Israel reassures Greece over Turkey relations

Israeli President Isaac Herzog has told his Greek counterpart that any rapprochement with Turkey will not come at the cost of relations with Greece, Axios reported on Wednesday.

Turkey and Israel took a significant step towards repairing their fractured relationship last week after Turkish President Recep Tayyip Erdoğan called Herzog to congratulate the Israeli premier on his recent election.

The pair discussed energy, tourism, and regional security, emphasising the importance of dialogue in overcoming their differences.

The call marked the first top-level contact between the two countries since 2017, and comes as Turkey seeks to rebuild relations with Western partners throughout the region following the election of Joe Biden as president of the United States.     

Once close allies, ties between Turkey and Israel have reached successive lows over the last decade, with their leaders repeatedly clashing in public over the Israel-Palestine conflict.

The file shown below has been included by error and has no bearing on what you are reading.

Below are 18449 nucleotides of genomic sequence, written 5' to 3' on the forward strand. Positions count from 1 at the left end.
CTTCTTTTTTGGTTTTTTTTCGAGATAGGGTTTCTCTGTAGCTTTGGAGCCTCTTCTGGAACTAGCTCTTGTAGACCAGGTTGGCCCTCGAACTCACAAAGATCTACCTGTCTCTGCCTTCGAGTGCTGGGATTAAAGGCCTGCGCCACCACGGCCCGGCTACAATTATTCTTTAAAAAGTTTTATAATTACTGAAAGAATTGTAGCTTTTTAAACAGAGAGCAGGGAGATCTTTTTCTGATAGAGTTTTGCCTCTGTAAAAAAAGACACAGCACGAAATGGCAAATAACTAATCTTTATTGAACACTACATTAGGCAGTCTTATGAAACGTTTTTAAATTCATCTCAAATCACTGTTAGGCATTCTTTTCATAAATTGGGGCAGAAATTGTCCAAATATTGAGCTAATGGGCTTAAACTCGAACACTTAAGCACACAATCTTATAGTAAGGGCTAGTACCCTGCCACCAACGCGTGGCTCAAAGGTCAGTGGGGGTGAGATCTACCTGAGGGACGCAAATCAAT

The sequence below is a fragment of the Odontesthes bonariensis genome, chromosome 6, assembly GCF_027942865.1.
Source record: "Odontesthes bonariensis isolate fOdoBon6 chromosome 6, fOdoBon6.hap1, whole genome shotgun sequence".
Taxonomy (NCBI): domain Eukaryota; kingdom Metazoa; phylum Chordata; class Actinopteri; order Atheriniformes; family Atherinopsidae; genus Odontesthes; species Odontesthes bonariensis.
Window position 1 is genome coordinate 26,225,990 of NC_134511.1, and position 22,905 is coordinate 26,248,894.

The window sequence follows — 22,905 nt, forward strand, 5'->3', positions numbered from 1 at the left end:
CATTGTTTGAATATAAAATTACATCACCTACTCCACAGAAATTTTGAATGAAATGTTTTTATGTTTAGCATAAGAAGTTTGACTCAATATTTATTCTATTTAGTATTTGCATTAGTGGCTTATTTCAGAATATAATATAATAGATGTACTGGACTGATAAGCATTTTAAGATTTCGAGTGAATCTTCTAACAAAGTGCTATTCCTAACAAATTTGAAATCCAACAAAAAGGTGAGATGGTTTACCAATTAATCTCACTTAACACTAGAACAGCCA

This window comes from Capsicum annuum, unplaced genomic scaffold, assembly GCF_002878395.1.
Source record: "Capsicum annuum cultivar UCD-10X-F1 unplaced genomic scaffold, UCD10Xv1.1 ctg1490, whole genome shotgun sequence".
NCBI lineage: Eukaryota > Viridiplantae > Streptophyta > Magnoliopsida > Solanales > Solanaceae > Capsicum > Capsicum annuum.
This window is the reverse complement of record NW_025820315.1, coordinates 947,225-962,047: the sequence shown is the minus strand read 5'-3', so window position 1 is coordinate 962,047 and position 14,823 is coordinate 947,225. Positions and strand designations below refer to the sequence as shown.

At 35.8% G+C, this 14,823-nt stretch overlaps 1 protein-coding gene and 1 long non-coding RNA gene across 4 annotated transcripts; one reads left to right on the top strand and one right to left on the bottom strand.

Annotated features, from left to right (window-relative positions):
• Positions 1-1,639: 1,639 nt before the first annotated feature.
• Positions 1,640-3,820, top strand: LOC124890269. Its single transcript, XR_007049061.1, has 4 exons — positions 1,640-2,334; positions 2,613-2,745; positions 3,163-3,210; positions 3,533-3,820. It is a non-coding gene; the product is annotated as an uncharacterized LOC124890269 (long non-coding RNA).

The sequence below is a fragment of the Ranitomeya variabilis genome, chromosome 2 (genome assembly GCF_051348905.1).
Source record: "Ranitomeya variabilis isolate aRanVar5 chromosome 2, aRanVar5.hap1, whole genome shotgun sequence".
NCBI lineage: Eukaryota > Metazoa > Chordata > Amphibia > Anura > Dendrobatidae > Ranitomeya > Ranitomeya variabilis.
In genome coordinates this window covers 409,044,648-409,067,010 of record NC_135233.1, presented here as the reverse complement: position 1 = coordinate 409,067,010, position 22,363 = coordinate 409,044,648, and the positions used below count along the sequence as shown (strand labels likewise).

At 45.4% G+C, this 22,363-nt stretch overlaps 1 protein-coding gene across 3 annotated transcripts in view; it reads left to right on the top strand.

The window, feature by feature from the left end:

In May 2018, Turkey expelled Israel’s ambassador and recalled its own envoy back, in response to Israeli attacks on the Palestinian enclave of Gaza and the United States’ decision to move its embassy to Jerusalem from Tel Aviv, downgrading their ties to the level of charges d'affaires.

Meanwhile, Israel has forged closer ties with Greece through a series of defence and energy agreements, including a planned natural gas pipeline through the eastern Mediterranean.

The pipeline is strongly opposed by Turkey as part of its historical dispute with Greece over maritime borders and the divided island of Cyprus.

However, speaking to Greek President Katerina Sakellaropoulou last week, Herzog emphasised that there would be no change in his country's relations with Greece following the Erdoğan call, Axios said, citing Israeli officials.

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